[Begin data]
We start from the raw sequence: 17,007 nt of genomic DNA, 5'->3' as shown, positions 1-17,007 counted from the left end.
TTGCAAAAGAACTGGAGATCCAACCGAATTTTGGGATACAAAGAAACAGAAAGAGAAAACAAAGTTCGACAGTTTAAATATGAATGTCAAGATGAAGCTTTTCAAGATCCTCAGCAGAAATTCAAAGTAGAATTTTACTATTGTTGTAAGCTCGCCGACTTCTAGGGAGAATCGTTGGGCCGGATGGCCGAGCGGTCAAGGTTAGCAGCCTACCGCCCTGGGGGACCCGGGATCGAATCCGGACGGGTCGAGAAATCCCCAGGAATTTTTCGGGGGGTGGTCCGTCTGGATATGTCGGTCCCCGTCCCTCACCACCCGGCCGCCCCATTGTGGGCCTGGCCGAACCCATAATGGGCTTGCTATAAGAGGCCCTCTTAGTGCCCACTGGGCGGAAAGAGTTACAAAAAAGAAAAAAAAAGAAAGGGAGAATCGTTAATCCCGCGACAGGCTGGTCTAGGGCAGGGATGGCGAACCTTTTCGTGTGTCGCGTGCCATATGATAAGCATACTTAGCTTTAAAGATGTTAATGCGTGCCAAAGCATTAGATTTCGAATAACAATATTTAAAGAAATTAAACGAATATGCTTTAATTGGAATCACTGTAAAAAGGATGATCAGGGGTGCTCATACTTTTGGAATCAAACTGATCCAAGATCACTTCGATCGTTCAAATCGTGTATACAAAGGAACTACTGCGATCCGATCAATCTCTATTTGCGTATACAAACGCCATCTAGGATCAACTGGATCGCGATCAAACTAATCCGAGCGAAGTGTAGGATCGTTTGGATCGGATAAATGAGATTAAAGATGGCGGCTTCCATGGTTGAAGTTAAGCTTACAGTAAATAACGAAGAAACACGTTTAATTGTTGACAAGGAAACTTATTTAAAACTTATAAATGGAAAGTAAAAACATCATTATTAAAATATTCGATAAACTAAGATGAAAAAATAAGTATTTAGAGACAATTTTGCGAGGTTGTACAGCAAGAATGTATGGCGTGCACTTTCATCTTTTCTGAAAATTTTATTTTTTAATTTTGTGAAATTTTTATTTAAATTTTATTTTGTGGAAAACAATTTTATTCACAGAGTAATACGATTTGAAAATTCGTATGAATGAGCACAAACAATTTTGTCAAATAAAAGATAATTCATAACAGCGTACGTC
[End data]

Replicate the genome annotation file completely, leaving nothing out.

We start from the raw sequence: 17,007 nt of genomic DNA, 5'->3' as shown, positions 1-17,007 counted from the left end.
TTGCAAAAGAACTGGAGATCCAACCGAATTTTGGGATACAAAGAAACAGAAAGAGAAAACAAAGTTCGACAGTTTAAATATGAATGTCAAGATGAAGCTTTTCAAGATCCTCAGCAGAAATTCAAAGTAGAATTTTACTATTGTTGTAAGCTCGCCGACTTCTAGGGAGAATCGTTGGGCCGGATGGCCGAGCGGTCAAGGTTAGCAGCCTACCGCCCTGGGGGACCCGGGATCGAATCCGGACGGGTCGAGAAATCCCCAGGAATTTTTCGGGGGGTGGTCCGTCTGGATATGTCGGTCCCCGTCCCTCACCACCCGGCCGCCCCATTGTGGGCCTGGCCGAACCCATAATGGGCTTGCTATAAGAGGCCCTCTTAGTGCCCACTGGGCGGAAAGAGTTACAAAAAAGAAAAAAAAAGAAAGGGAGAATCGTTAATCCCGCGACAGGCTGGTCTAGGGCAGGGATGGCGAACCTTTTCGTGTGTCGCGTGCCATATGATAAGCATACTTAGCTTTAAAGATGTTAATGCGTGCCAAAGCATTAGATTTCGAATAACAATATTTAAAGAAATTAAACGAATATGCTTTAATTGGAATCACTGTAAAAAGGATGATCAGGGGTGCTCATACTTTTGGAATCAAACTGATCCAAGATCACTTCGATCGTTCAAATCGTGTATACAAAGGAACTACTGCGATCCGATCAATCTCTATTTGCGTATACAAACGCCATCTAGGATCAACTGGATCGCGATCAAACTAATCCGAGCGAAGTGTAGGATCGTTTGGATCGGATAAATGAGATTAAAGATGGCGGCTTCCATGGTTGAAGTTAAGCTTACAGTAAATAACGAAGAAACACGTTTAATTGTTGACAAGGAAACTTATTTAAAACTTATAAATGGAAAGTAAAAACATCATTATTAAAATATTCGATAAACTAAGATGAAAAAATAAGTATTTAGAGACAATTTTGCGAGGTTGTACAGCAAGAATGTATGGCGTGCACTTTCATCTTTTCTGAAAATTTTATTTTTTAATTTTGTGAAATTTTTATTTAAATTTTATTTTGTGGAAAACAATTTTATTCACAGAGTAATACGATTTGAAAATTCGTATGAATGAGCACAAACAATTTTGTCAAATAAAAGATAATTCATAACAGCGTACGTC